Similarly, the direction by James McTeigue (best known for the immaculate V For Vendetta) veers from meticulous to sloppy. Some scenes feature uncomfortable CGI and others rely too heavily on cheesy horror atmosphere effects like fog and lightning, killing any of the tension that might have survived the substandard script. On a more positive note, some of the gory visuals are quite well executed. The gruesome moment in which a literary critic is sliced by the realization of Poe’s swinging scythe is unrelenting and likely to give a start to anyone assuming that the scenario’s climax would actually follow the story it was drawn from, with the prisoner’s rescue at the very last moment.

Many of Poe’s greatest works can be categorised by their use of his two most famous literary devices: one being an inimitable technique in conjuring suspense, and the other his backwards puzzle-solving plotlines famously nicked by Sir Arthur Conan Doyle for Sherlock Holmes. The Raven attempts both, but doesn’t quite achieve either to a degree appropriate for its subject matter.

In suspense, Poe was a master at capturing the fleeting fearful mind of the paranoid, the pursued and the guilty, generally through a first-person narrative – his greatest examples being ‘The Pit And The Pendulum’, ‘The Tell-Tale Heart’ and the similar yet underrated ‘The Black Cat’. One can’t help but think that a finale revealing Poe himself to be the perpetrator, driven to frantic attempts at resurrecting the waning popularity of his works, would have been far more affecting, though possibly a bit obvious.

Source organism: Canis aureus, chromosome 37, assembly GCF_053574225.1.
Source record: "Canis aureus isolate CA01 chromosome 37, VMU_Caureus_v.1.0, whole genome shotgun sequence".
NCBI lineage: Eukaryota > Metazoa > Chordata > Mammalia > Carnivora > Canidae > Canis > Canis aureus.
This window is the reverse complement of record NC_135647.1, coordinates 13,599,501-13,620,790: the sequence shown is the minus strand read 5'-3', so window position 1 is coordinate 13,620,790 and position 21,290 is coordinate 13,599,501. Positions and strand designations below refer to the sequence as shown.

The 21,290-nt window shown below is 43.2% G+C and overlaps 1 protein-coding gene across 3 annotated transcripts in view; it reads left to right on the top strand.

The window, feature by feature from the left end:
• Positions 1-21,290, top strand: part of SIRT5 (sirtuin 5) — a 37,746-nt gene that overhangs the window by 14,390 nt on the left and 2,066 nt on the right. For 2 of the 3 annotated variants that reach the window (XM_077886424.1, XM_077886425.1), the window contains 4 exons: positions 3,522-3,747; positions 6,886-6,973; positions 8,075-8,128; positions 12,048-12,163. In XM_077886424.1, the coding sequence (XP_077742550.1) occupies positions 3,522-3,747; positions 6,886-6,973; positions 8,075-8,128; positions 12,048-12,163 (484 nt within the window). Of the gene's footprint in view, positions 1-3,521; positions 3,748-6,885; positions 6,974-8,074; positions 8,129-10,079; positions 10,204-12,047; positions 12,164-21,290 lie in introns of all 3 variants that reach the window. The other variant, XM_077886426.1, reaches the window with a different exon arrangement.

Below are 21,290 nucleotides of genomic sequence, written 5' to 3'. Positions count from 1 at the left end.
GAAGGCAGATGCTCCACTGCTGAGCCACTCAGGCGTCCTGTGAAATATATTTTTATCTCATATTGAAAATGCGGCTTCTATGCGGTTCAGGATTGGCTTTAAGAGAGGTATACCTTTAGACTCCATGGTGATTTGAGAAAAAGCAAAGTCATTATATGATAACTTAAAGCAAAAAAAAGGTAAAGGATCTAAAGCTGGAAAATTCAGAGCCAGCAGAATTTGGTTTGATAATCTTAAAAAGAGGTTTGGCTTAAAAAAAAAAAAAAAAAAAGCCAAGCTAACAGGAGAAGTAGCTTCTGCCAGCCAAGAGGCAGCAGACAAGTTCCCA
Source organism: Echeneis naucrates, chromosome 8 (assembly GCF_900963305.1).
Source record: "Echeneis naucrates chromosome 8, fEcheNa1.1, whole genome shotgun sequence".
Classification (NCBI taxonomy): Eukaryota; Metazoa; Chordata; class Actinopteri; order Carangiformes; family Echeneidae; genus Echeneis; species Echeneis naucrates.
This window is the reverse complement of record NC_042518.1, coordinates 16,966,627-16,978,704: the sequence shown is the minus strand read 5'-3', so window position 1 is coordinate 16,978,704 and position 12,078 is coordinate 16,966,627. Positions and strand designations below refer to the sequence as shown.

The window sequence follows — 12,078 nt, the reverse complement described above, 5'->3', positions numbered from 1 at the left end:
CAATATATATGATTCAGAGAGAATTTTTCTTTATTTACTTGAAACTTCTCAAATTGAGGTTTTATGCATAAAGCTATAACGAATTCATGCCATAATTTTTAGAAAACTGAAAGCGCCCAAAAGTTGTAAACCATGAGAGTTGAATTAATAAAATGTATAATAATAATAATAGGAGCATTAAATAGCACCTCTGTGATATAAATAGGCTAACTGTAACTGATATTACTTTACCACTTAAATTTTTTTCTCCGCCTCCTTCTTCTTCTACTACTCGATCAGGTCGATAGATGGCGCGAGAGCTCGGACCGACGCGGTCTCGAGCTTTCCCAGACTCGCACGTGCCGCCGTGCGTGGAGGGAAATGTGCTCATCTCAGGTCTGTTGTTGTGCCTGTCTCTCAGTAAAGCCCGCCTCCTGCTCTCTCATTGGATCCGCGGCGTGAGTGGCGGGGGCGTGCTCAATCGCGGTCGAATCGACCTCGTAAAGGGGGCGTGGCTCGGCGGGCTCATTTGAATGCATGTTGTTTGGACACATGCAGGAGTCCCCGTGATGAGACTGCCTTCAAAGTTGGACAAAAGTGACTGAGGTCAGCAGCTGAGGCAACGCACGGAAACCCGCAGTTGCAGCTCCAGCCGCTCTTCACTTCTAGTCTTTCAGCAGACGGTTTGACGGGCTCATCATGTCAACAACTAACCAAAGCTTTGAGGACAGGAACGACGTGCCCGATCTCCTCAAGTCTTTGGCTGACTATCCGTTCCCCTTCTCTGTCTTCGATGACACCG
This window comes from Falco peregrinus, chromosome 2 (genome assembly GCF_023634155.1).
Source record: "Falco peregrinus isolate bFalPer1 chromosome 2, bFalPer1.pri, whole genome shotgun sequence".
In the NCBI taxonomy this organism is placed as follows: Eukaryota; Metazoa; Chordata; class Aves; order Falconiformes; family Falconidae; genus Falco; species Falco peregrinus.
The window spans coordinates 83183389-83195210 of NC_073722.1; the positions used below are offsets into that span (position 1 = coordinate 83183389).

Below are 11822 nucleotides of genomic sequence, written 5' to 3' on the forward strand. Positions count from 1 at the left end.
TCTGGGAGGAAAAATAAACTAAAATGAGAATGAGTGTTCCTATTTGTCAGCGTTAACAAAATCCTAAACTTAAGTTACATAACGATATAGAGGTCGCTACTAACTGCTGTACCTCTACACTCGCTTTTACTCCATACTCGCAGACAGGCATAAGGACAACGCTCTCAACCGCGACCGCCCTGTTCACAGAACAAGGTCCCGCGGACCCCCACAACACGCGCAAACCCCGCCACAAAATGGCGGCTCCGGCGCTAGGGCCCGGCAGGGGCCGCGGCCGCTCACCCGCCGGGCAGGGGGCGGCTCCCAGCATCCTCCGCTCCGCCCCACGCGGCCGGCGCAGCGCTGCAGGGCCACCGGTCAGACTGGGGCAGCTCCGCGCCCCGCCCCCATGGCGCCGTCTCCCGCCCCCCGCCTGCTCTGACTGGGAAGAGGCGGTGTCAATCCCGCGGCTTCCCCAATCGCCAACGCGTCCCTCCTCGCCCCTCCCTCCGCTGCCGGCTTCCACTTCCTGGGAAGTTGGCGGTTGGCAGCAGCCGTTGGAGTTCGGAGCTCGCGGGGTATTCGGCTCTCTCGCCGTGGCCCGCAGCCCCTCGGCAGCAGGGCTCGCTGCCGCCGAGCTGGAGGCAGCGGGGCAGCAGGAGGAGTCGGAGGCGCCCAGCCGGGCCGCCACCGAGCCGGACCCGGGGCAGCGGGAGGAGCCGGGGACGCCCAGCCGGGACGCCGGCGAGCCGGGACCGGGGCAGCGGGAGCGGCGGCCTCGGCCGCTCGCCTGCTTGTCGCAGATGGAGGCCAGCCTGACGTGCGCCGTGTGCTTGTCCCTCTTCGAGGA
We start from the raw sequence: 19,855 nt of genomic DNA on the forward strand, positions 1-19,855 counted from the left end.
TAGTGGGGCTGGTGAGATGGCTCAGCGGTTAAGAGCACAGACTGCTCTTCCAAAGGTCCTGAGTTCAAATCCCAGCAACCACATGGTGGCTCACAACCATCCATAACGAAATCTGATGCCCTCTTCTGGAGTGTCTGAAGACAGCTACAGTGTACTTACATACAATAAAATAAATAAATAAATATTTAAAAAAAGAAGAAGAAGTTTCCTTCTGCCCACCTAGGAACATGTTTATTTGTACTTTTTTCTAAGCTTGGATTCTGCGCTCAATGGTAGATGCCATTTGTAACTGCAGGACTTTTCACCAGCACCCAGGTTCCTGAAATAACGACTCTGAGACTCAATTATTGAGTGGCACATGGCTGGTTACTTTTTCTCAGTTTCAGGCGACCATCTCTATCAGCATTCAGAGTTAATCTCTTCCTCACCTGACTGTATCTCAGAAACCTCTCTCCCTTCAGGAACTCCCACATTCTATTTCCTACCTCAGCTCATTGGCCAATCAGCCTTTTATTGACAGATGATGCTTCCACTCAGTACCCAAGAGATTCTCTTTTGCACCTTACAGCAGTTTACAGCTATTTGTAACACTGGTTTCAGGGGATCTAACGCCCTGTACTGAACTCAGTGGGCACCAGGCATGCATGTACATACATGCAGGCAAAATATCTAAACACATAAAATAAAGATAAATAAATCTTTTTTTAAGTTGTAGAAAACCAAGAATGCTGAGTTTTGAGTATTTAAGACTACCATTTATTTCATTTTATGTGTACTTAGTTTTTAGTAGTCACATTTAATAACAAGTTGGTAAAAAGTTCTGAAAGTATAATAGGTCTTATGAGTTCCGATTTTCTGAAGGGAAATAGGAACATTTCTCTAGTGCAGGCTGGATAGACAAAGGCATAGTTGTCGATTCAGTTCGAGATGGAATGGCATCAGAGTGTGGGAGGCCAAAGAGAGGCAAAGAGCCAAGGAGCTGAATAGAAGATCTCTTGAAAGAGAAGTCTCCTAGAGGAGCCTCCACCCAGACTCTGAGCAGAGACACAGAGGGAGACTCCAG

Other tales, such as ‘The Murders In The Rue Morgue’ and ‘The Purloined Letter’, cemented him as the first detective story author, by presenting a crime that is followed by the solution and then subsequent explanation. With this in mind, most frustrating is the treatment of Poe’s infamous death. Rather than wading through the messy and baffling course of events documented in history, The Raven gives Poe an ending that’s all too peaceful. Though the course of the fictionalised week does draw on some of that fateful day’s facts, others are skimmed over. With so much room for artistic free rein, it’s disappointing that this point seems the most rushed.

Perhaps it is unfair to compare an incredible literary canon to a fictional film account of its author, but it wouldn’t be necessary if it weren’t for the potential revealed by Cusack’s Poe who, at least in the first half of the movie, is staggeringly close to being definitive. His verbose and vivacious performance lifts the The Raven from slightly naff period action thriller – in the vein of From Hell – to something nearing its intention. Sadly, neither the writing, nor the direction, nor the supporting cast rise to his standard, leaving this impressive turn gasping for breath.